Can anyone explain the differences, in IIS, between application pools, worker processes and app domains? Also, how do they work together? I've read a couple of articles but it's still a little confusing.

  1. Does each website created in IIS becomes an application?
  2. Is each application associated with one worker process?
  3. Where do app domains come into the picture?

4 Answers 4


I try to say them with other words.

In a server you can have many asp.net sites that runs together. Each one site is an app domain.

You must assign to each of them one application pool. Many application domains (sites) can have the same application pool, and because they have the same application pool they run under the same processes, and under the same account - and they have the same settings of the pool. If this pool restarts, then all sites under that pools restarts.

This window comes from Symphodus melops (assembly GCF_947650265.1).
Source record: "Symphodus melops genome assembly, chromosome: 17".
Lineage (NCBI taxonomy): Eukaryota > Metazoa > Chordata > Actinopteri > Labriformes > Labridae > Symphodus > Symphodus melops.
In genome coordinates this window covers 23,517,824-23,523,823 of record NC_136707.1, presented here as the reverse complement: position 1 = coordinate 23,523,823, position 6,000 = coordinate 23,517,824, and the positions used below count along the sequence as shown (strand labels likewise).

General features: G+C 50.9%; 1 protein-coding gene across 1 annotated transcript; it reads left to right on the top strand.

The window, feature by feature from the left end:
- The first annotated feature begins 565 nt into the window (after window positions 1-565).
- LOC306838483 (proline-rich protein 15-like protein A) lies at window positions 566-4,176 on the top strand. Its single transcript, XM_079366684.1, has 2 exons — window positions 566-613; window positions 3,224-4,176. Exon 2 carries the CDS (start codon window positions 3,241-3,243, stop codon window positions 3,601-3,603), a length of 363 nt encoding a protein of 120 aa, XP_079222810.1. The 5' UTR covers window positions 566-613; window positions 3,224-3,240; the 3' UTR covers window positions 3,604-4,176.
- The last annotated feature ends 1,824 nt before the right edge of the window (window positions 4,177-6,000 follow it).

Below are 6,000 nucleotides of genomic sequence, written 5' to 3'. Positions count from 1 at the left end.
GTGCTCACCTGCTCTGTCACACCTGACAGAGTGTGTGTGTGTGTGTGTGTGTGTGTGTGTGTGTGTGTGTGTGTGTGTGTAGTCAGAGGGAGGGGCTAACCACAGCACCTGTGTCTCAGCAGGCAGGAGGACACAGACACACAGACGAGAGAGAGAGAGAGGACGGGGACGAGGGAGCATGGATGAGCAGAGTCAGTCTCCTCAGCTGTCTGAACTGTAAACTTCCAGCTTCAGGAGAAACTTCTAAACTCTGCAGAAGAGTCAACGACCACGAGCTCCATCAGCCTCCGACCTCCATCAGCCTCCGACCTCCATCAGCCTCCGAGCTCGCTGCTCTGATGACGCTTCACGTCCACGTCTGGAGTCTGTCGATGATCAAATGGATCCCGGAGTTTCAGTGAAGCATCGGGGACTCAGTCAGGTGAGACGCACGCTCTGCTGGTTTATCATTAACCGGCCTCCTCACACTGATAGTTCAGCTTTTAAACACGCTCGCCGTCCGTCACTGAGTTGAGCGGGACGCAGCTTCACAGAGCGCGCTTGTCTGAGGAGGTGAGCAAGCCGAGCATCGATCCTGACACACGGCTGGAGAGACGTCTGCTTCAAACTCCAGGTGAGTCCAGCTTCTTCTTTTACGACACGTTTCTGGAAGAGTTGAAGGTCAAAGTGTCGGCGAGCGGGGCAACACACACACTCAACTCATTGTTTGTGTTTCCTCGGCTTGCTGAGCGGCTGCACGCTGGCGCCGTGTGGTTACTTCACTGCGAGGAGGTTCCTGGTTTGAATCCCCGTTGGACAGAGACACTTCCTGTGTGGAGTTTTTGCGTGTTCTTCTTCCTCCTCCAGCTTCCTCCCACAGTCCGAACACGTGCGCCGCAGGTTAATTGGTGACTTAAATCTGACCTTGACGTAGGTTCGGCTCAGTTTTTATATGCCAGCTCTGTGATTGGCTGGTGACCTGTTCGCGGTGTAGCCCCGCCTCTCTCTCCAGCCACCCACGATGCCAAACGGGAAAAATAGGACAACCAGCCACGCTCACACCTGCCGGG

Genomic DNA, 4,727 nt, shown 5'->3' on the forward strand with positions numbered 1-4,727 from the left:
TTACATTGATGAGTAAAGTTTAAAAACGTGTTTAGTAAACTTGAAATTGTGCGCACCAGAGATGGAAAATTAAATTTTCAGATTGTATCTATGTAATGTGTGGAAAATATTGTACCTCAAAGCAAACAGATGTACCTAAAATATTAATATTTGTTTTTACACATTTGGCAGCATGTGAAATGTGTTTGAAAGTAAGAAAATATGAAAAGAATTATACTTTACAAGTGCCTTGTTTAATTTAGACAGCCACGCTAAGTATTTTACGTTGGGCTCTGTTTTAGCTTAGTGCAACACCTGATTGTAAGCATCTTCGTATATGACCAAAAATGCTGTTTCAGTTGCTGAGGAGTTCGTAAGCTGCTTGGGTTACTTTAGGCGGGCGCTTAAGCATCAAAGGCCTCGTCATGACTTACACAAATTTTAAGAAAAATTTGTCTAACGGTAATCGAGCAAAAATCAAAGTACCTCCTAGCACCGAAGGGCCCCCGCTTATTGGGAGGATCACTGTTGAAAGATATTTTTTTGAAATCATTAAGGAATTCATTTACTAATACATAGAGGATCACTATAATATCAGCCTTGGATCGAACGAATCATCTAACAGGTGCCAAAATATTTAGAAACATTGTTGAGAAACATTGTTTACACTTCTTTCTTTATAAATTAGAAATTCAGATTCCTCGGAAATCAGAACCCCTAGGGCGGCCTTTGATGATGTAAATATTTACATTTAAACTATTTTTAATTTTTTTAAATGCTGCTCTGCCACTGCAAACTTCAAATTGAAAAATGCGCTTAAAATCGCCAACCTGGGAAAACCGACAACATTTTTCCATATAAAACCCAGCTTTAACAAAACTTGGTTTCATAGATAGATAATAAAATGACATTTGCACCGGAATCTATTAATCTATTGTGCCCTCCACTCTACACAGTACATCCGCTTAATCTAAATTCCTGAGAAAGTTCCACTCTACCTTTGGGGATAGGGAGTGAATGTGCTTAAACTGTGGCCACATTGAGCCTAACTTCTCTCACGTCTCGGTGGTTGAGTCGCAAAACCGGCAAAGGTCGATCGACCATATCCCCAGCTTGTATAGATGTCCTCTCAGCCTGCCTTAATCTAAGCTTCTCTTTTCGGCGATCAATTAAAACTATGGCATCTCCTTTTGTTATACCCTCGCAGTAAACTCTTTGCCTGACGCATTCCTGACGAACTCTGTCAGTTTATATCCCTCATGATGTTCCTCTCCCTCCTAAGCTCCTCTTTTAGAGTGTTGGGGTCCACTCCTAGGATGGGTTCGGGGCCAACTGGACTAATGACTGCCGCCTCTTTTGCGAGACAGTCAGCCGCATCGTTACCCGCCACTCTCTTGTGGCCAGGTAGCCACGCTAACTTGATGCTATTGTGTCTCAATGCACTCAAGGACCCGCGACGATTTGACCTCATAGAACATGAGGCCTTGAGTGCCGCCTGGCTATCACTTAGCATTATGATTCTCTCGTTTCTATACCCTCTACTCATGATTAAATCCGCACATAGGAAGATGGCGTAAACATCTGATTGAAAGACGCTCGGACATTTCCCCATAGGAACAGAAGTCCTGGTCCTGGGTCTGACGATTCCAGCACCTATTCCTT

Now each pool can have one or more worker process. Each worker process is a different program that's run your site, have their alone static variables, they different start stop calls etc. Different worker process are not communicate together, and the only way to exchange data is from common files or a common database. If you have more than one worker process and one of them make long time calculations, then the other can take care to handle the internet calls and show content.

When you assign many worker process to a single pool then you make the called web garden and your site is like to be run from more than one computer if a computer is one processing machine.

app domains, with pools and processes

Each worker process can have many threads.

How the more worker process affect you: